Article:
Niagara River Gorge White Cedars: Notes and Links

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edfrank
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Niagara River Gorge White Cedars: Notes and Links

Post by edfrank » Fri Oct 22, 2010 10:07 am

Niagara River Gorge: Notes and Links

Some of the oldest trees in the east are in the Niagara gorge (some near the big eddy) along the cliff sides. http://www.wildonesniagara.org/maps/ancientcedars.html Some are 1500 years old. They are generally clinging to cliffs and growing in talus slopes. Some are being affected by rock climbers, but most are scattered and inaccessible, and small in size.

Bruce S. Kershner - Maps of Niagara Gorge and Old Trees
http://www.niagaraheritage.org/kershner_maps.html
niagara_pan1a.jpg
niagara_pan2a.jpg
Ontario's Oldest Trees: http://www.ancientforest.org/oldtrees.htm
White Cedar - Living 1316years, Niagara Escarpment Dwarfed cliff cedar ***. Germinated 688 AD. Kelly and Larson 2004, Larson 2005

White Cedar - Dead 1890 years, Niagara Escarpment Cliff cedar. The age of this cedar was obtained by crossdat...ing three slices in different parts of the dead bole. Larson 2001, Larson 2005

The Last Stand – A Journey Through the Ancient Cliff-Face Forest of the Niagara Escarpment by Peter E. Kelley and Douglas W. Larson from amazon. http://www.amazon.com/Last-Stand-Journe ... 159&sr=1-1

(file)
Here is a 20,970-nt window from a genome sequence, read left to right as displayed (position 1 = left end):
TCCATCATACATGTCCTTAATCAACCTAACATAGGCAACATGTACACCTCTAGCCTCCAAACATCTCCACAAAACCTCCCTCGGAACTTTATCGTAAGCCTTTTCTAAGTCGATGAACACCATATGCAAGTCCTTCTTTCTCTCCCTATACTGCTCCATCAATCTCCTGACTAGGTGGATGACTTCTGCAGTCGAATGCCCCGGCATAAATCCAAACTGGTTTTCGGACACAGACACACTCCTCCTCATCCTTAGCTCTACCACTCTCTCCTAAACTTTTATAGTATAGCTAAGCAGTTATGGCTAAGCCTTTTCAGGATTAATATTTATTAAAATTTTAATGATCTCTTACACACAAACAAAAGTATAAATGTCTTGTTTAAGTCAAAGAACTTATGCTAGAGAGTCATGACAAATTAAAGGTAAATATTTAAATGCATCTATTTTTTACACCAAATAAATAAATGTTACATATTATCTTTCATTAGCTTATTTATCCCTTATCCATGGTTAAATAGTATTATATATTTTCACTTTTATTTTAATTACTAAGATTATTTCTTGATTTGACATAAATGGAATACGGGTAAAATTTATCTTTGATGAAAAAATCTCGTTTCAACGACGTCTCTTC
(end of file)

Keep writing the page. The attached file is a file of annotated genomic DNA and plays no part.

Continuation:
Ancient Forests Cling to The Niagara Escarpment Posted by: Dr Reese Halter | October 16, 2010
There is this blog with 1 photo and comments: http://drreese.wordpress.com/2010/10/16 ... scarpment/

The Gymnosperm Database
Thuja occidentalis
http://www.conifers.org/cu/th/occidentalis.htm

THE NIAGARA ESCARPMENT ANCIENT TREE ATLAS PROJECT; THEHUNT FOR ONTARIO'S OLDEST TREES
http://www.escarpment.org/_files/file.p ... _kelly.pdf

Effects of Rock Climbing on Populations of Presettlement Eastern White Cedar (Thuja occidentalis) on Cliffs of the Niagara Escarpment, Canada, P. E. Kelly and D. W. Larson, Conservation Biology, Vol. 11, No. 5 (Oct., 1997), pp. 1125-1132
(article consists of 8 pages)
Published by: Blackwell Publishing for Society for Conservation Biology
Stable URL: http://www.jstor.org/stable/2387394

Here is a note from a similar cliff population in Wisconsin
http://www.doorbell.net/lukes/a080699.htm

Wisconsin again- Vertically inclined http://dnr.wi.gov/wnrmag/html/stories/2 ... rest.htm#3

A Review of the Niagara Escarpment Ancient Tree Atlas Project; 1998 - 2001 by Peter E. Kelly and Douglas W. Larson http://www.escarpment.org/_files/file.p ... _kelly.pdf

Cedars date from centuries Trees discovered in Middleburgh may be NY s oldest. Cobleskill Times-Journal, July 3, 2002
http://www.nativetreesociety.org/champi ... n20703.htm

American Scientist, The Magazine of Sigma Xi, The Scientific Research Society, September-October, Volume 87, No. 5
Cliffs as Natural Refuges